A comparison of functional and impairment-based robotic training in severe to moderate chronic stroke: a pilot study.
ABSTRACT To compare the outcome of training the functional movement of transport of the arm and grasping an object with the alternative of training the transport of the arm in isolation.
Rehabilitation hospitals, outpatient care.
Volunteer sample of forty-seven persons with persistent hemiparesis from a single, unilateral stroke within the past one to five years.
Robotic therapy 3 x/week for 6 weeks for the paretic upper limb consisted of either a) sensorimotor, active-assistive impairment-based exercise during repetitive planar reaching tasks, or b) a "free-hand" approach, in which the robot assisted subjects employing the sensorimotor active-assistive exercise to transport the hand to a series of targets, where it stopped to allow the person to interact with actual objects (functional approach 1), or c) transport and manipulation, in which the robot assisted subjects employing active-assistive exercise during repetitive planar reaching tasks while grasping a simulated object and releasing it at the target or followed by grasp and release of a simulated object (functional approach 2).
Fugl-Meyer Assessment. Results: All three groups improved from pre- to post-treatment with the sensorimotor impairment based approach demonstrating the best outcome of the three approaches.
Short-term, goal-directed robotic therapy can significantly improve motor abilities of the exercised limb segments in persons with chronic stroke, but contrary to expectation, training both the transport of the arm and manipulation of an object (functionally-based approaches) did not confer any advantage over training solely transport of the arm (impairment-based approach).
- SourceAvailable from: Soha Saleh
Dataset: Qiu et al NJITRAVR paper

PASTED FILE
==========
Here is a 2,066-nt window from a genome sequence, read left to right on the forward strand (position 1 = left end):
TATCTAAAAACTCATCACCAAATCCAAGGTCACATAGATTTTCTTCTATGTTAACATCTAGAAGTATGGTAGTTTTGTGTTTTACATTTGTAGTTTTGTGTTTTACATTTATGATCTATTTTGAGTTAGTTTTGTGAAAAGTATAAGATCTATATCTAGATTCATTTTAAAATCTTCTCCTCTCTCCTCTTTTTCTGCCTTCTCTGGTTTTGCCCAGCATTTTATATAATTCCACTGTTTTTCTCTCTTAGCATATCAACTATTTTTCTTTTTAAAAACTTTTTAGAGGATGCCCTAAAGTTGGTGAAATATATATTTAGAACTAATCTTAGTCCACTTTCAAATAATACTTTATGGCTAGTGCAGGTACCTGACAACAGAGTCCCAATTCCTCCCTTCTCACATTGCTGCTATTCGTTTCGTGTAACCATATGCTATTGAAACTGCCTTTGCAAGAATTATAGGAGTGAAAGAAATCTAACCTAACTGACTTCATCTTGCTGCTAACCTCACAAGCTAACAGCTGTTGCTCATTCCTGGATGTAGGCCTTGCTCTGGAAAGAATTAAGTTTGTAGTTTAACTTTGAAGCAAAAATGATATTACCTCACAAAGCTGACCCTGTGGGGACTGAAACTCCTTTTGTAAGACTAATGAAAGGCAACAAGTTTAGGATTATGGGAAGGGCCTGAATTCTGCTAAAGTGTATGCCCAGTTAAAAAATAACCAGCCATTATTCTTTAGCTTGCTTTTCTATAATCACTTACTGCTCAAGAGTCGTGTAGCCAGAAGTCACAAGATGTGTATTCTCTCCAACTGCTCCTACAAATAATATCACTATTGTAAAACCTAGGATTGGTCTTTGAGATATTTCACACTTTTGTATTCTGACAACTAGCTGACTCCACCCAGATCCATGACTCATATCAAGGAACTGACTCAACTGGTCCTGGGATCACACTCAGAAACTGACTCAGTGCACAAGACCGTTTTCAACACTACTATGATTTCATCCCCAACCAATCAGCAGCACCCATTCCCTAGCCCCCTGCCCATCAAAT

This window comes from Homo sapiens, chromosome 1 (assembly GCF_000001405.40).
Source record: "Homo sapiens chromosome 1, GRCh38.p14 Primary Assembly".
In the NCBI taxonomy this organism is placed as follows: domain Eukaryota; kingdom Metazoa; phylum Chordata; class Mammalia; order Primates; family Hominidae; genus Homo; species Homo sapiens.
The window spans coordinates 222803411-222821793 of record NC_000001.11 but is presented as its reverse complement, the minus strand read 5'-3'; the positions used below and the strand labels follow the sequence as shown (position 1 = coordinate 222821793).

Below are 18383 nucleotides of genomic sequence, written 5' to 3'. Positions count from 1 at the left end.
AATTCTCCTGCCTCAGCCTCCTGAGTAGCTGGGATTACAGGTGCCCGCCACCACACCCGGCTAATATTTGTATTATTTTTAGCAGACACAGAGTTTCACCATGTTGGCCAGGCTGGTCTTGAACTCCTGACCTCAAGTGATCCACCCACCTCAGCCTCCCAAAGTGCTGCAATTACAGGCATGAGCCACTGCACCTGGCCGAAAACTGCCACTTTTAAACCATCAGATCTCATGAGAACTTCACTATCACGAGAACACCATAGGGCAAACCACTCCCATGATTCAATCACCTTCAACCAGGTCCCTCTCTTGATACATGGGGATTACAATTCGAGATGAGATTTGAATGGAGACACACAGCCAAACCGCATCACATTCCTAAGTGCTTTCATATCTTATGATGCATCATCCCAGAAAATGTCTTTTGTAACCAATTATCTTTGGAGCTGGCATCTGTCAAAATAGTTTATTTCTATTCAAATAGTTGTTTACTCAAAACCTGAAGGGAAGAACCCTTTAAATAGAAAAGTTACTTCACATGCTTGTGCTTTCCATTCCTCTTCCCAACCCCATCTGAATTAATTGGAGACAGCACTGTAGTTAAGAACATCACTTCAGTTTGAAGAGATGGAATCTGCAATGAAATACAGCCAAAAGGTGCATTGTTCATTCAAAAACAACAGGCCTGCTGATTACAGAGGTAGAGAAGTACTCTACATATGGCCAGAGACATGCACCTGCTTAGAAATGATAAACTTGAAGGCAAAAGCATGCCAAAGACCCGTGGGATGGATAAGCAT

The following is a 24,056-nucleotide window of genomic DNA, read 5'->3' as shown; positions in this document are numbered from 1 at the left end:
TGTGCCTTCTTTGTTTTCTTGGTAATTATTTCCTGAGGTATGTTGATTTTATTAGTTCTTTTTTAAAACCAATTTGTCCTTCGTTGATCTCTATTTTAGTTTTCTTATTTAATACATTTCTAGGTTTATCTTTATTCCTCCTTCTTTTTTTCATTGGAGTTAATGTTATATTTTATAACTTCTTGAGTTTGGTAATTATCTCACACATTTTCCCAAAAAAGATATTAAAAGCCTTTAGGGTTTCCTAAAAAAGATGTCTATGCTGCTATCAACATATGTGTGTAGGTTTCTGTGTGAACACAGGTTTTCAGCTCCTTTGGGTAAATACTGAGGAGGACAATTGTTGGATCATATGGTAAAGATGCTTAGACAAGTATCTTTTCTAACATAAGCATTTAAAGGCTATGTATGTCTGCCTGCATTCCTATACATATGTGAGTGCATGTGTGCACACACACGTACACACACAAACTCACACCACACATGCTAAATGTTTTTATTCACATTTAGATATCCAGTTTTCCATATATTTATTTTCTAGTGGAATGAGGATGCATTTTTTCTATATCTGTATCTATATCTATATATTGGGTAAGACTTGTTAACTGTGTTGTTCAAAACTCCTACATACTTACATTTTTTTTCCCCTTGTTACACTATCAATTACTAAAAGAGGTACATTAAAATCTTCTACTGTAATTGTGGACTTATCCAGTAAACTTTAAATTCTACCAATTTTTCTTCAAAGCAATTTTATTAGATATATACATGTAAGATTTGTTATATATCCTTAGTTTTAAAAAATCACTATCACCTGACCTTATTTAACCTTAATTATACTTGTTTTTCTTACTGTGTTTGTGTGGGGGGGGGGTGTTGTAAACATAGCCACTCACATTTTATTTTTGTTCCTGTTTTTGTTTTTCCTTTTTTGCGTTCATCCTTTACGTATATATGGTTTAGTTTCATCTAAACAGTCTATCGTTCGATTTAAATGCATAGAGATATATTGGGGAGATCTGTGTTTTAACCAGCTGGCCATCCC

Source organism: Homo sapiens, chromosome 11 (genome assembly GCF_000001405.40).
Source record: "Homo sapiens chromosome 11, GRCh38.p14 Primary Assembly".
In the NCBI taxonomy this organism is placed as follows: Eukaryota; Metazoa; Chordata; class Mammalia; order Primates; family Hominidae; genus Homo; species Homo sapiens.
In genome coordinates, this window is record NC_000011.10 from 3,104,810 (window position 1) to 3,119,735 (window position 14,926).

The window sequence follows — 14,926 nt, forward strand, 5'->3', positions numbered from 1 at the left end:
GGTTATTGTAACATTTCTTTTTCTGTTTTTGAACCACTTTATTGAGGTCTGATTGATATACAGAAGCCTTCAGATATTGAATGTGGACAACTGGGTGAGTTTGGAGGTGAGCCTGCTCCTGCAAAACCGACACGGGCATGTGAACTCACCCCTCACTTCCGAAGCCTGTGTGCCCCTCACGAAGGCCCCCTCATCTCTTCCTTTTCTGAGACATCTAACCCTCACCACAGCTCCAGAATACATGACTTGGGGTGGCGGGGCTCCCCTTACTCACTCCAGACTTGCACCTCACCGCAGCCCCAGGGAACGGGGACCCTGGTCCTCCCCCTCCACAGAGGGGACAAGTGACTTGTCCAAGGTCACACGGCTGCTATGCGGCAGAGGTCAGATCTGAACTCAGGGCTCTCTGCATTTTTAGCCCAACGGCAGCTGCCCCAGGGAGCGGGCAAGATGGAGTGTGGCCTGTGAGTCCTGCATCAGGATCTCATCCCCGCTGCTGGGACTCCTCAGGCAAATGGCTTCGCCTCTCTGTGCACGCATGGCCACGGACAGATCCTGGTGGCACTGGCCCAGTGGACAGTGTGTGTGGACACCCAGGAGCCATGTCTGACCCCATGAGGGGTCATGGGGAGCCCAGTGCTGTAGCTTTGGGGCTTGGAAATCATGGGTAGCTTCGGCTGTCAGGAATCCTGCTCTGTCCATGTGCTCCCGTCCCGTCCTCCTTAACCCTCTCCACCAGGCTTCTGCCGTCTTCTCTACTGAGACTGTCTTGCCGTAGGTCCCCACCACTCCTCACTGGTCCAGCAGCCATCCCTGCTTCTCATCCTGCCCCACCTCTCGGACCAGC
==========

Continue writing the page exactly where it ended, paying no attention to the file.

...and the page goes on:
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ABSTRACT: BACKGROUND: . Knowledge of how damage to brain regions and pathways affects central nervous system control of coordination of reach-to-grasp (RTG) following stroke may not be sufficiently used in existing treatment interventions or in research that assesses their effectiveness. OBJECTIVE: . To review current knowledge of motor control of coordination of RTG and discuss the extent to which this information is being used in research evaluating treatment interventions. METHOD: . This review (1) summarizes the current knowledge of motor control of RTG coordination in healthy individuals, including speculative models and structures of the brain identified as being involved; (2) summarizes evidence of RTG coordination deficits in people with stroke; (3) evaluates current interventions directed at retraining coordination of RTG, including a review of the extent to which these interventions are based on putative neurobiological mechanisms and reports on their effectiveness; and (4) recommends directions for research on treatment interventions for coordination of RTG. RESULTS: . Functional task-specific therapy, electrical stimulation, and robot or computerized training were identified as treatments targeted at improving coordination of RTG. However, none of the studies reporting the effect of these interventions related results to individual brain regions affected, and neurobiological mechanisms underlying improved performance were only minimally discussed. CONCLUSIONS: . Research on treatment interventions for coordination of RTG needs to combine measures of interruption to brain networks and how remaining intact neural tissue and networks respond to therapy with measures of spatiotemporal motor control and upper-limb function to gain a fuller understanding of treatment effects and their mechanisms.Neurorehabilitation and neural repair 04/2013; · 4.28 Impact Factor
- Annales Academiae Medicae Silesiensis. 10/2012;